my father in law paid for the buying of a mobile home for me and his son to live in. The mobile home is in my name. Now the father lives here and pays me rent to rent a room in the house. My question is what is my legal rights in this situation? ...
You first need to confirm that title is actually recorded in your name (both for the land, and the mobile home itself). An attorney can help you make that determination. Assuming your ownership rights are confirmed, an attorney can help you analyze the lease arrangement to determine if a boda fide lease exists and, if so, whether there are grounds to evict your father-in-law from his tenancy.See question
My husband was in an accident. We are both required to sign the settlement check. He recently had an affair. I'm fearful he will take off with her and the money when we sign the check. Can he do that?
No, your husband cannot cash a jointly payable check, and the bank should not accept it without signature. If he forges your signature, that is a criminal act. To eliminate any doubt that he has no authority to cash, deposit, endorse or otherwise negotiate the check without your involvement, you should send him an email and text message making it clear that he does not have your authority. You could also also alert your bank that they should not accept the check unless you physically present it.See question
If I were to abandon the house. Would it affect my credit?
Regardless of whether you abandon the house, if you (or your deceased spouse's estate) fail to satisfy the mortgage through ongoing payments, refinance, or a sale of the property, a foreclosure action will eventually be filed in court. You will be named as a defendant in your capacity as owner, which could have a serious adverse effect on your credit. You should speak with an attorney familiar with real estate and banking law to help you make a truly informed decision.See question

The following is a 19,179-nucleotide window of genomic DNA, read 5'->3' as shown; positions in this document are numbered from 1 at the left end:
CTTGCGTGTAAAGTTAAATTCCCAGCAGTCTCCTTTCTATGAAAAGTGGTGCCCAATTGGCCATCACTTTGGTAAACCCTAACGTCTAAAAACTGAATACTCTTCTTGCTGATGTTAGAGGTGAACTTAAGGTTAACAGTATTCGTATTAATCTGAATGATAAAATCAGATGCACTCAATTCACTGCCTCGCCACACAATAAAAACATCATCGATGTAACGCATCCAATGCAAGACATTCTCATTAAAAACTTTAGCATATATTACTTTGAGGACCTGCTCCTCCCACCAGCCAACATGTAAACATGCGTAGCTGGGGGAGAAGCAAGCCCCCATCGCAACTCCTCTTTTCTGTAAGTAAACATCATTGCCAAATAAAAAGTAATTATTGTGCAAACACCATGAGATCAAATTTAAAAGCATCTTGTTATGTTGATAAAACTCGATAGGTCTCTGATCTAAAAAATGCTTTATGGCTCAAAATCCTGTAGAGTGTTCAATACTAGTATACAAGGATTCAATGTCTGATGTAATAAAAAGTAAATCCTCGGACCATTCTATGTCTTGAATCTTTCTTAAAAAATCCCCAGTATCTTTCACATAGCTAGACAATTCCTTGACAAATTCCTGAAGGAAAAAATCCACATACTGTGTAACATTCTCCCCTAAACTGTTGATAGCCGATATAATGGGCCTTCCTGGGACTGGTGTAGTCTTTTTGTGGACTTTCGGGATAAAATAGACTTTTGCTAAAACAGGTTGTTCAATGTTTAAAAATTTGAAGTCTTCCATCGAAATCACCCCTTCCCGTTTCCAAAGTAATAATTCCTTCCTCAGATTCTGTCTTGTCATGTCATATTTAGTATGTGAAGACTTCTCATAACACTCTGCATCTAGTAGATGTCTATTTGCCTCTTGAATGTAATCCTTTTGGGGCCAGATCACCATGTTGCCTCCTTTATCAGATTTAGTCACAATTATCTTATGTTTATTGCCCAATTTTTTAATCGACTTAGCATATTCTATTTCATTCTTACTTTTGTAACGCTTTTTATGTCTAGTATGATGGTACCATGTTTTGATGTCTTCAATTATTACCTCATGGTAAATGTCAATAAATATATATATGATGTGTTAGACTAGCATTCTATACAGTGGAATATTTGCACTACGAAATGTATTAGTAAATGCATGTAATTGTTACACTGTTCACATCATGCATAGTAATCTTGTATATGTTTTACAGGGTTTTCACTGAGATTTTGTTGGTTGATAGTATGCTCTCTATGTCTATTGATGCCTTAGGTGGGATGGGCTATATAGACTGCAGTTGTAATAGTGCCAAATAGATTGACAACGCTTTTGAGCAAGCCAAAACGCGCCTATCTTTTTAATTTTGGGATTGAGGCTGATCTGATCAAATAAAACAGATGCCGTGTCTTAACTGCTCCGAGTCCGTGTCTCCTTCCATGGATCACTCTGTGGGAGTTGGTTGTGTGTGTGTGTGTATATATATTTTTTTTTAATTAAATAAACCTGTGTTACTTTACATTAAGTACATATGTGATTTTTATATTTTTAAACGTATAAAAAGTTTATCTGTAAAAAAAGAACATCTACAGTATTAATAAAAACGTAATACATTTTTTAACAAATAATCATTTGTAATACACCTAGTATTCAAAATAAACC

I want to buy a property at a sheriff sale, If i do so, what would I be liable for with that property? For example, if the property is up for sale due to mortgage foreclosure or unpaid taxes, would I be liable for all unpaid debt?
You are asking a complicated question that cannot be answered with a terse internet post. The response depends on many factors, such as the lien position of the mortgage being foreclosed, the existence of any municipal liens, the county's practice regarding payment of local liens out of sale proceeds, the condition of the property, etc. At a minimum, you need a title search, but that's only the beginning of the analysis.See question
in my divorce i transferred over the house to my ex with a quick claim deed. there is a stipulation in my divorce decree that she must refinance the loan into her own name within 5 years(its been 3 1/2 at this point). after pulling my credit repor...
I agree with Mr. Lutz, although his analysis presumes that you were a co-obligor on the debt, not merely a co-mortgagor. If you're a co-obligor, then you should consult with an attorney about your rights under the divorce decree. You may have recourse against your ex if she has breached the decree and thereby harmed your credit by failing to refinance or sell.See question